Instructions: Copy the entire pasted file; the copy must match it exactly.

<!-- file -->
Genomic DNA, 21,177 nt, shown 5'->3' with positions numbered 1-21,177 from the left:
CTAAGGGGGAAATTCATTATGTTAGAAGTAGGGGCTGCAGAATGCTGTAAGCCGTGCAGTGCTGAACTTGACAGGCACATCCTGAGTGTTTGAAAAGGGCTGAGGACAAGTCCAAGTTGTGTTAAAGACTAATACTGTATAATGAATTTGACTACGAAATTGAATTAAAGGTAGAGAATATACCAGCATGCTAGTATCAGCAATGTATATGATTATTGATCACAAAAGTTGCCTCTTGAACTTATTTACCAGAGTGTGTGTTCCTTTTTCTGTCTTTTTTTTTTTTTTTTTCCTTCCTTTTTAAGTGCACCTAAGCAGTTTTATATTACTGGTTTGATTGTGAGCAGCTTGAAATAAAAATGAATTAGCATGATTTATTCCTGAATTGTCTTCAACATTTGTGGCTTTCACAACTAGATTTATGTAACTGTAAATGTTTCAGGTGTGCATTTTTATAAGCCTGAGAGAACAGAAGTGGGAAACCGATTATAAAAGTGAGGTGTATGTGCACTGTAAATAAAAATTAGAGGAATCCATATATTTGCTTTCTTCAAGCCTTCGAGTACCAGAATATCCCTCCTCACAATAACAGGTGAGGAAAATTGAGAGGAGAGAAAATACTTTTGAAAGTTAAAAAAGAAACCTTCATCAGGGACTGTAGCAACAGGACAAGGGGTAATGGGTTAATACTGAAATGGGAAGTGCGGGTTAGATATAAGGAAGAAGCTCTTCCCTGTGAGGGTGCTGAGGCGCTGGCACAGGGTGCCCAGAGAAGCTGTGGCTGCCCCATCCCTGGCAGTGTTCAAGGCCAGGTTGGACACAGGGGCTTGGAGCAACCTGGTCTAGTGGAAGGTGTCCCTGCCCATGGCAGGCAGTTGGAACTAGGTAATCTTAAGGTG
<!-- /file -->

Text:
Genomic DNA, 21,177 nt, shown 5'->3' with positions numbered 1-21,177 from the left:
CTAAGGGGGAAATTCATTATGTTAGAAGTAGGGGCTGCAGAATGCTGTAAGCCGTGCAGTGCTGAACTTGACAGGCACATCCTGAGTGTTTGAAAAGGGCTGAGGACAAGTCCAAGTTGTGTTAAAGACTAATACTGTATAATGAATTTGACTACGAAATTGAATTAAAGGTAGAGAATATACCAGCATGCTAGTATCAGCAATGTATATGATTATTGATCACAAAAGTTGCCTCTTGAACTTATTTACCAGAGTGTGTGTTCCTTTTTCTGTCTTTTTTTTTTTTTTTTTCCTTCCTTTTTAAGTGCACCTAAGCAGTTTTATATTACTGGTTTGATTGTGAGCAGCTTGAAATAAAAATGAATTAGCATGATTTATTCCTGAATTGTCTTCAACATTTGTGGCTTTCACAACTAGATTTATGTAACTGTAAATGTTTCAGGTGTGCATTTTTATAAGCCTGAGAGAACAGAAGTGGGAAACCGATTATAAAAGTGAGGTGTATGTGCACTGTAAATAAAAATTAGAGGAATCCATATATTTGCTTTCTTCAAGCCTTCGAGTACCAGAATATCCCTCCTCACAATAACAGGTGAGGAAAATTGAGAGGAGAGAAAATACTTTTGAAAGTTAAAAAAGAAACCTTCATCAGGGACTGTAGCAACAGGACAAGGGGTAATGGGTTAATACTGAAATGGGAAGTGCGGGTTAGATATAAGGAAGAAGCTCTTCCCTGTGAGGGTGCTGAGGCGCTGGCACAGGGTGCCCAGAGAAGCTGTGGCTGCCCCATCCCTGGCAGTGTTCAAGGCCAGGTTGGACACAGGGGCTTGGAGCAACCTGGTCTAGTGGAAGGTGTCCCTGCCCATGGCAGGCAGTTGGAACTAGGTAATCTTAAGGTG